Deep Work: Rules for Focused Success in a Distracted World by Cal Newport
Most people have totally lost the ability to go “deep”—spending their days instead in an erratic blur of e-mail and Facebook and twitter and so on and so forth—not even realizing there’s a better way to living life than behaving like a hamster on a wheel—constantly searching for the next dopamine hit…
News flash: there is a better way.
A much, much better way. And it can help you grow your mindset, your finances, and your ability to produce massive progress in pretty much every arena of your life…
What’s this “better way,” you ask? Deep Work.
Doing deep work will make you better at what you do and provide the sense of true fulfillment that comes from craftsmanship. In short, deep work is like a super power in our increasingly competitive twenty-first century economy. And yet, most people have lost the ability to go deep-spending their days instead in a frantic blur of e-mail and social media, not even realizing there’s a better way. In DEEP WORK, author and professor Cal Newport flips the narrative on impact in a connected age. Instead of arguing distraction is bad, he instead celebrates the power of its opposite. Dividing this book into two parts, he first makes the case that in almost any profession, cultivating a deep work ethic will produce massive benefits. He then presents a rigorous training regimen, presented as a series of four “rules,” for transforming your mind and habits to support this skill.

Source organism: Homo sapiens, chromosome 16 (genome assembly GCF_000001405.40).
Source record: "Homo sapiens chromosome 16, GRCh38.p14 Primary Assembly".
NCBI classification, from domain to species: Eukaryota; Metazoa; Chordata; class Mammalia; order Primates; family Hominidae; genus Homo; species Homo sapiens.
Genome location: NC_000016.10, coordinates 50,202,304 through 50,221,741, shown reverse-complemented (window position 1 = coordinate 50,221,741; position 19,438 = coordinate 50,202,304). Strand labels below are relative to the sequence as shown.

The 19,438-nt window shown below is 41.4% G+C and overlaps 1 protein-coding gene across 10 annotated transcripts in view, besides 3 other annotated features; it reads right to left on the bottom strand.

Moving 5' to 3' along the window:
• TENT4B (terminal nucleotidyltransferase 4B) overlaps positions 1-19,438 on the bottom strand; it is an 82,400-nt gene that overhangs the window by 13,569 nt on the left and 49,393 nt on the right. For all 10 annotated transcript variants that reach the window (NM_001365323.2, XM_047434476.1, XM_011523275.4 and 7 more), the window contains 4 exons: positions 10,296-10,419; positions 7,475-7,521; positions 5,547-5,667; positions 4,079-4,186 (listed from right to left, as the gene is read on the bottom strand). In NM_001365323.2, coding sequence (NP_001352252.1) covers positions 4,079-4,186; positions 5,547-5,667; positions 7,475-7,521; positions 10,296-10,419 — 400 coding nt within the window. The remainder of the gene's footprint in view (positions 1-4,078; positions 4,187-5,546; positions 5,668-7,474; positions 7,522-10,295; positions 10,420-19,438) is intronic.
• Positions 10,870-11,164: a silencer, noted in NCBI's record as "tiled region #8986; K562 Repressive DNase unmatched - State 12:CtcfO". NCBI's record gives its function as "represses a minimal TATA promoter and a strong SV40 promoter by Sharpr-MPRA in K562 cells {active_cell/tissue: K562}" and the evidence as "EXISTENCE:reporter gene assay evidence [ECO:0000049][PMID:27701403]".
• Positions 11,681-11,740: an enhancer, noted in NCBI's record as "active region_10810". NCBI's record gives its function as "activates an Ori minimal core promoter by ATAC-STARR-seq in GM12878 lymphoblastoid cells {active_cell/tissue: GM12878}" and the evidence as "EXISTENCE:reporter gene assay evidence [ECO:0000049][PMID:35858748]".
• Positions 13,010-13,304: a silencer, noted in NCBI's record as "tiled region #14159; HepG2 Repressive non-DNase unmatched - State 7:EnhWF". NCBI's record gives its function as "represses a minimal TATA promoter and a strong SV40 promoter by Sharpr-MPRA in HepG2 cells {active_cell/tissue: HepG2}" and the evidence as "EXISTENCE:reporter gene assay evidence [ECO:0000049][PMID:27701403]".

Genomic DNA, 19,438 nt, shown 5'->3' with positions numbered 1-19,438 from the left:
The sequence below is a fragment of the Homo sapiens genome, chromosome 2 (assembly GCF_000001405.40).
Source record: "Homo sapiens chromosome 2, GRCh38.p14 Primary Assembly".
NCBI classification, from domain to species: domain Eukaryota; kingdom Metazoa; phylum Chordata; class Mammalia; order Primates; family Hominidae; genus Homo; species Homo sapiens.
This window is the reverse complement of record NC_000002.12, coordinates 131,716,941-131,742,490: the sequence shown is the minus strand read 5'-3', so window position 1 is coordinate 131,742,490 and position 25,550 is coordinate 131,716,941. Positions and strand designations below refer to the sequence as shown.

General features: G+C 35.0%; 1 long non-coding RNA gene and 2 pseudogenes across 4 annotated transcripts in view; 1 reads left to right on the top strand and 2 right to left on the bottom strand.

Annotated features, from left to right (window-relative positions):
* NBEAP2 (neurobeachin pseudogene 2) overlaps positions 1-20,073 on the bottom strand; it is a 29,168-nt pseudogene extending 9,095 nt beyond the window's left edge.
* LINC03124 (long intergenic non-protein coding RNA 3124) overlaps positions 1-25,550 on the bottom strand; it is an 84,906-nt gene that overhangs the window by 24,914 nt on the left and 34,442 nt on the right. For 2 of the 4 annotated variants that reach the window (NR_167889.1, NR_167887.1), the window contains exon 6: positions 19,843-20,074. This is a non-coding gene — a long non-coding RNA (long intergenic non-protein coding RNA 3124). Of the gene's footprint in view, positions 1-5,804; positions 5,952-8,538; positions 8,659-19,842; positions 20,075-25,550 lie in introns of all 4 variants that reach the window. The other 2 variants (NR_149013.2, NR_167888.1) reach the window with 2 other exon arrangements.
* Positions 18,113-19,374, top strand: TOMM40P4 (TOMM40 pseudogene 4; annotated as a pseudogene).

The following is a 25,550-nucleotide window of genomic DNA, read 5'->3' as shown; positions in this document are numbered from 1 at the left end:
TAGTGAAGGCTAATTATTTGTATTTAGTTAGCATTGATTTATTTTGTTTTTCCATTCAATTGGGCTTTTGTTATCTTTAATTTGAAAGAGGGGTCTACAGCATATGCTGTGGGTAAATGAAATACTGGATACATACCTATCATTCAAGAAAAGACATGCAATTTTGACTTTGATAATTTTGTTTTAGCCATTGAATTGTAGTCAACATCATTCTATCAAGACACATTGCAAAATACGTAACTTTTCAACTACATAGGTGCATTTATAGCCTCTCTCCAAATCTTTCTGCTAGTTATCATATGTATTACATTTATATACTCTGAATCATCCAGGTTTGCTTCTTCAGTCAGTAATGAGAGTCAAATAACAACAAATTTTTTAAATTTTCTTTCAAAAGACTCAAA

DEEP WORK is an indispensable guide to anyone seeking focused success in a distracted world. And in this book summary, you’ll learn some of the biggest ideas on how to sharpen your own focus, and hone-in on what matters most to you.
“Don’t take breaks from distraction. Instead take breaks from focus.”
“Deep work is so important that we might consider it, to use the phrasing of business writer Eric Barker, ‘the superpower of the 21st century.’”
“The Deep Work Hypothesis: The ability to perform deep work is becoming increasingly rare at exactly the same time it is becoming increasingly valuable in our economy. As a consequence, the few who cultivate this skill, and then make it the core of their working life, will thrive. The book has two goals, pursued in two parts. The first, tackled in Part 1, is to convince you that the deep work hypothesis is true. The second, tackled in Part 2, is to teach you how to take advantage of this reality by training your brain and transforming your work habits to place deep work at the core of your professional life.”